Rest is nice, winning is better.
The United States plays Sweden in the group stage finale at the Women's World Cup on Wednesday, a game that would seem to have little importance with both teams already through to the quarterfinals. But there is plenty still at stake for the Americans, starting with the bragging rights — and everything that comes with them — for winning the group.
"We go for a win," U.S. coach Pia Sundhage said Monday. "Absolutely."
The two-time World Cup champions need only a tie against Sweden to win Group C and likely avoid a quarterfinal matchup with Brazil. The Group C winner plays the second-place team in Group D, likely Australia or Norway, while the Group C runner-up gets the Group D winner.
Brazil, runner-up in 2007 and at the last two Olympics, needs only a draw against World Cup newcomer Equatorial Guinea to win Group D.
"I can safely say that there's not going to be one player or person or staff member from the United States that's going to say, 'We want a tie,'" Abby Wambach said. "We want to win this game because we want to keep the momentum going forward. Obviously, you have to be smart. We want to get some of those 90-minute players some rest if we can do that. But first and foremost, we want to make sure and secure the first place out of this group."
The United States is 18-4-7 against Sweden, including a 3-0 record in the World Cup. But Sweden beat the U.S. 2-1 in January, one of three losses in a five-month span after the Americans had gone more than two years without a loss.
Since arriving in Germany, however, the U.S. has had little resemblance to the team that struggled just to get there. Only Japan (six) has scored more than the five goals the Americans had in their first two games. France also has five goals.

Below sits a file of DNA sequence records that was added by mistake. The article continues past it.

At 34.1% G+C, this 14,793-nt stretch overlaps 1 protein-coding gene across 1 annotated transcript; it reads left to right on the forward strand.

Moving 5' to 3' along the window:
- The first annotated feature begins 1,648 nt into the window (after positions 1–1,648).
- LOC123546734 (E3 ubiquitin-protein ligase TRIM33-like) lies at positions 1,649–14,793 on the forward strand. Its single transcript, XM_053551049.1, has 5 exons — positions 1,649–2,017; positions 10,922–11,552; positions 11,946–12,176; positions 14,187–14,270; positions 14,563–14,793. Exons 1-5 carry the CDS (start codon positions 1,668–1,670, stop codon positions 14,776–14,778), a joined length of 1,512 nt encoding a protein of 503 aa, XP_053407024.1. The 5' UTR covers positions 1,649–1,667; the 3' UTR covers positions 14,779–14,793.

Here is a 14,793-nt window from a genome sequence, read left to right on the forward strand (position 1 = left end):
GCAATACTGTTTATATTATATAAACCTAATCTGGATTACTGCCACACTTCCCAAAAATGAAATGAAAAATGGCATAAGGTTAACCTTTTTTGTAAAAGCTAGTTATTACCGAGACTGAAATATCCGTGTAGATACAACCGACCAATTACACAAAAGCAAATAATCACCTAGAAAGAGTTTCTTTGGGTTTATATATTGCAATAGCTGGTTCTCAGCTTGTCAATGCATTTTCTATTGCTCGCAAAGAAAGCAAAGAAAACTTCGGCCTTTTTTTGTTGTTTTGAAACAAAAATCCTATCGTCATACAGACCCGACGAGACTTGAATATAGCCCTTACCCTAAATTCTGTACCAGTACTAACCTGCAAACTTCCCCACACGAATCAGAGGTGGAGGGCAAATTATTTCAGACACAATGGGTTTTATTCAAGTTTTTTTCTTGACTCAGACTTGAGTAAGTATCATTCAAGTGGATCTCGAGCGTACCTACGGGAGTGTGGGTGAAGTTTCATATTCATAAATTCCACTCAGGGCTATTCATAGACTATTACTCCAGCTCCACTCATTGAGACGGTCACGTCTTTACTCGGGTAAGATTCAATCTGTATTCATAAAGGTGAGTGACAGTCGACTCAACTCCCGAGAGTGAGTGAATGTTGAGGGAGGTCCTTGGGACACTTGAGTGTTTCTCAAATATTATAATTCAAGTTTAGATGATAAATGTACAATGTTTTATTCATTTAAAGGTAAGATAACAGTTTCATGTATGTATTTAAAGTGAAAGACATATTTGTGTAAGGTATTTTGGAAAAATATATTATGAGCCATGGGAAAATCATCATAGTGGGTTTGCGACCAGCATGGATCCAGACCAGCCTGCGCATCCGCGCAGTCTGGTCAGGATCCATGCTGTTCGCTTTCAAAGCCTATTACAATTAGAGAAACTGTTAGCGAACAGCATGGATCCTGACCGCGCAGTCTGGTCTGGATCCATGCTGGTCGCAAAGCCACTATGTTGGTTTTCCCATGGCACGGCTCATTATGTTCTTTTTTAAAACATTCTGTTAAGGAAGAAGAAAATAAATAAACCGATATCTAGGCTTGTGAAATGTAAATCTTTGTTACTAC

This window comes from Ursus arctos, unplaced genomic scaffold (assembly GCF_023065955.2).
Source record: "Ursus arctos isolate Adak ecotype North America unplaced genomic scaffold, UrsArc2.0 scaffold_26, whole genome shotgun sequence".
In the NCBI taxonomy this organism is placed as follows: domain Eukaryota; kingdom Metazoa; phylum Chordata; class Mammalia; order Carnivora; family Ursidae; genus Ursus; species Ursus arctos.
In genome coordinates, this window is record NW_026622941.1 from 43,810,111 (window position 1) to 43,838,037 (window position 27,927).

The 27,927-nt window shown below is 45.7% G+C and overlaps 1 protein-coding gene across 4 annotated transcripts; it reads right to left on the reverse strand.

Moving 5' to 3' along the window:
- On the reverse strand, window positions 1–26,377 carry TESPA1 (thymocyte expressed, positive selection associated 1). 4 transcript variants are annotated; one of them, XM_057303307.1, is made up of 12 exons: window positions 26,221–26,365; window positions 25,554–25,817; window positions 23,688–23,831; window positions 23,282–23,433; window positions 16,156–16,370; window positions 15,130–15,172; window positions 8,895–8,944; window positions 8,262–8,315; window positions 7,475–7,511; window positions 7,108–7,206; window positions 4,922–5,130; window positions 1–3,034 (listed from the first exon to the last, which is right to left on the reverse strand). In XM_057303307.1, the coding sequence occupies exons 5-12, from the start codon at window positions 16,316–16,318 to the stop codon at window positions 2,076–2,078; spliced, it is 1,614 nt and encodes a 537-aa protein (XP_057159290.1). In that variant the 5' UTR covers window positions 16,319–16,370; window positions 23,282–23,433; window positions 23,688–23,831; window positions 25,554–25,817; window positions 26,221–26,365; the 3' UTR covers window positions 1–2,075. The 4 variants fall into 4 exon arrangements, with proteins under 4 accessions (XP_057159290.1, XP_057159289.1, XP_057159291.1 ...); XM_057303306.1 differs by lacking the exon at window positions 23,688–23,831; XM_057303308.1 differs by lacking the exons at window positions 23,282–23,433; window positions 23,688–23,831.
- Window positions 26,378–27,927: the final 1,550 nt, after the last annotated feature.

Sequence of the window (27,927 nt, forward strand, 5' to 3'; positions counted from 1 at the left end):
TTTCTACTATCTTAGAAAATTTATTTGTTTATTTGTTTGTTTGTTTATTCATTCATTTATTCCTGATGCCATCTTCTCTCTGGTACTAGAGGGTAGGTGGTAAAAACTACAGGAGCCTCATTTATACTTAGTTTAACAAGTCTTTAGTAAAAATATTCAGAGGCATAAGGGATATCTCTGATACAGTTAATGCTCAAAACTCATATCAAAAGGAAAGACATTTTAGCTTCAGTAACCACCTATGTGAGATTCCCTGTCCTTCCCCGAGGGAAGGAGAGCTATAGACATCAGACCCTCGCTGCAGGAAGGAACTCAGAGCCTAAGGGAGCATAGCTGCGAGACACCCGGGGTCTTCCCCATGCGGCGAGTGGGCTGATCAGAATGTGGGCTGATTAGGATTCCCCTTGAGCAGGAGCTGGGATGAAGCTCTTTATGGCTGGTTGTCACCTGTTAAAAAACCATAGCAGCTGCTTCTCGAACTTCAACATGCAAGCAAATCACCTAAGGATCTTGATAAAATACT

Though Wambach and fellow forward Amy Rodriguez have yet to score, the U.S. is getting production from an abundance of players and places. Five different players have scored, including defender Rachel Buehler.
"We know that we're entertaining people," goalkeeper Hope Solo said. "We're not just winning games. You can see that swagger back in the U.S. team whether it's the way we celebrate goals, whether it's the way you can see we're enjoying the game again. It's not just that hard-fought, 'blood and guts glorified' game. It's the game we love."
Sweden, meanwhile, had tougher than expected games against both Colombia and North Korea, and will be without captain Caroline Seger. The midfielder is suspended after picking up her second yellow card Saturday against North Korea.
Sundhage will have to keep a close eye on Wambach, who is carrying a yellow card and would miss the quarterfinals if she gets another. But Sundhage will be watching her entire lineup closely.
While winning the game is the priority, Sundhage has been preaching a "21 players" mantra. As in, it will take all 21 on the squad to win the World Cup. She put Lori Lindsey into the starting lineup against Colombia and gave Shannon Boxx a break. She's already gotten World Cup rookies Alex Morgan and Tobin Heath onto the field as subs, and found a way to get high-energy Megan Rapinoe significant playing time.
Knowing the Americans are already into the quarterfinals would allow Sundhage to work a few more players into the mix. Or give a breather to those players who get the bulk of the minutes or are already nursing some aches and pains. Wambach (Achilles) and Heather O'Reilly (groin) both sat out practice Monday as a precaution.
"We don't have to force anything which is good," Sundhage said. "It would be totally different if this was a game that would take us to the quarterfinals but it's not. We have a chance to play probably some different players."
As long as it doesn't get in the way of the main objective, that is.
"We want to get a good result against Sweden, we want to play well," Wambach said. "That's the thing. We want to keep playing well, performing to our potential because we're going to continue to get better as the tournament goes on and, hopefully, we'll come into the championship game playing our best."